What’s better than cheap and easy finger food? How about an elegant party nibble that’s cheap, easy and flies off the table as soon as you set it down?
If your idea of deviled eggs is a boring boiled egg white slopped with mashed, hard-cooked egg yolk, mayo, mustard and relish, this elegant deviled egg recipe is going to deliciously change your mind.
Rather than waste your party prep time with the classic deviled egg recipe, transform your hard-cooked eggs into scrumptious, must-eat party snacks that boast impressive, kicked-up flavors.
The secret ingredients that make these elegant deviled eggs quickly disappear from the hors-d’oeuvres table are sherry vinegar, hot red pepper, minced fresh chives and avocado oil.
Sherry vinegar adds a complex nutty, slightly sweet and acidic taste that brightens up the other ingredients. Hot sauce and ground hot red pepper deliver an attention-getting heat that builds on your palate. Chives give the eggs a beautiful contrast of green color and a welcome hint of onion flavor. A drizzle of avocado oil finishes the deviled eggs with a mildly nutty, buttery taste.
The extra effort of piping the dressed up deviled egg filling into the egg whites gives this recipe an upscale presentation compared to simply spooning it in. If you don’t have a piping bag with a decorative tip, put filling in a zip-top plastic bag, snip off one of the bottom corners of the bag and just as easily pipe the egg yolk mixture into the egg whites with a healthy squeeze.
Cook’s note: The best eggs to use for deviled eggs are older eggs because they peel significantly easier than fresh eggs. When it comes to hard-cooking eggs, fresher is not better.
The shells of fresh eggs tend to adhere to the hard-cooked egg white, which makes peeling the eggs near impossible, even under cold running water. You end up with homely, pock-marked egg whites that no one wants to put in their mouths. For deviled egg success, purchase eggs from your grocer seven to 10 days before you plan to hard-cook them.
Elegant deviled eggs
- 6 large eggs
- 2 tablespoons white onion, finely minced
- 3 tablespoons real mayonnaise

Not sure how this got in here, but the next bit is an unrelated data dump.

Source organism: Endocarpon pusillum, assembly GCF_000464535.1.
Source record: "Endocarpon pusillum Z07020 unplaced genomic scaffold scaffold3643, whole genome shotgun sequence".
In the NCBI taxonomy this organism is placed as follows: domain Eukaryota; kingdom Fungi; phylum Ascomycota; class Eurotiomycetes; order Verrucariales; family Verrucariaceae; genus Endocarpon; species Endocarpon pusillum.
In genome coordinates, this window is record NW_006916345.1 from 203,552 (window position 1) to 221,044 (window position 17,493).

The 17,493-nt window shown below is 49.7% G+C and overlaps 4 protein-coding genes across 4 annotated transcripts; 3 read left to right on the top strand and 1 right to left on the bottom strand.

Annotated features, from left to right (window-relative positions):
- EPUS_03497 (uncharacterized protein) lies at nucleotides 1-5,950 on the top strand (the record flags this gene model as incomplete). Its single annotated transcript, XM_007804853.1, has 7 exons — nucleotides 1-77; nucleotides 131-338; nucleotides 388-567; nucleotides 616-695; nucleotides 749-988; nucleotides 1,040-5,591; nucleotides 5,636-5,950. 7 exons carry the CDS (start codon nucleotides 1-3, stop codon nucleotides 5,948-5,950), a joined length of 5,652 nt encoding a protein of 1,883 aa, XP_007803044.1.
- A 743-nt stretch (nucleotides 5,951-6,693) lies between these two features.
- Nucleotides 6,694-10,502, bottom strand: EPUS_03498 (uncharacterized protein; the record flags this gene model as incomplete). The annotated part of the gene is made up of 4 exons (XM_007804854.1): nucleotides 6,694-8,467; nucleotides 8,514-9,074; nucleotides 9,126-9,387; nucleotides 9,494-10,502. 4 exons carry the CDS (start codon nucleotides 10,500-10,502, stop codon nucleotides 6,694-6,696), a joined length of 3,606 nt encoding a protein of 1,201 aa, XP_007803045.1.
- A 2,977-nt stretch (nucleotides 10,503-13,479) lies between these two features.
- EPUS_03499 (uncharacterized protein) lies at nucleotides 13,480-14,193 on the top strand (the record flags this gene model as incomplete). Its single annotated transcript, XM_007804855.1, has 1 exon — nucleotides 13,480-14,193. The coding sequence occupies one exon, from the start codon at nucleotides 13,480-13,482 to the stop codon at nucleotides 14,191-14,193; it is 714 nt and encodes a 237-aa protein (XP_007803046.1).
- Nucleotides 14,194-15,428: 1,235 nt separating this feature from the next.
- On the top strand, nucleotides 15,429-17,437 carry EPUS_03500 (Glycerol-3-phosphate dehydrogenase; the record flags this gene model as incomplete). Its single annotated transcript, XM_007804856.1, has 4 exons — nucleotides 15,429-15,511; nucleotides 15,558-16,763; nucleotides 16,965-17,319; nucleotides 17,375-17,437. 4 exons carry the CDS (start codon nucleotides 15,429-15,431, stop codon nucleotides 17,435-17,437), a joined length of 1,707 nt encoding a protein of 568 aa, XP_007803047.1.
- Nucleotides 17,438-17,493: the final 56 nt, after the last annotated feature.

- 2 tablespoons Dijon mustard
- 1/4 tablespoon sherry wine vinegar
- 1/2 teaspoon hot sauce
- 1/4 teaspoon hot red pepper
- Sea salt
- Freshly ground black pepper
- 3 tablespoons thinly sliced chives, finely minced
- 1 to 2 tablespoons avocado oil
- Using a large bowl, make an ice bath by filling a tray of ice cubes and fill with water. Set aside.
- Fill a large pot with water. Place 6 eggs carefully in the pot. Cover with lid, then heat over high heat. Once boiling, leave lid on and allow eggs to remain on heated burner for 25 minutes.
- Once eggs have cooked, carefully remove each egg from hot water with a slotted spoon and place eggs in the bowl of ice water.
- Allow eggs to cool for at least 15 minutes before peeling,
- Peel eggs. Note: If difficult to peel, run each egg under cool running water while peeling.
- Slice each egg in half lengthwise.
- Place all yolks in the small bowl. Mash with a fork until the yolks are completely crumbled.
- Add onion, mayonnaise, mustard, vinegar and hot sauce, then mix well.
- Season with salt and pepper.
- Adjust seasonings by adding remaining vinegar or a little extra mayonnaise.
- Transfer yolk mixture to a piping bag or a sealed zipper-lock bag with one of the corners cut off.
- Using a ribbon design, pipe each egg white half with the filling.
- Drizzle each egg with a small amount of avocado oil.
- Sprinkle with minced chives.
- Add freshly ground pepper.
- Serve immediately.
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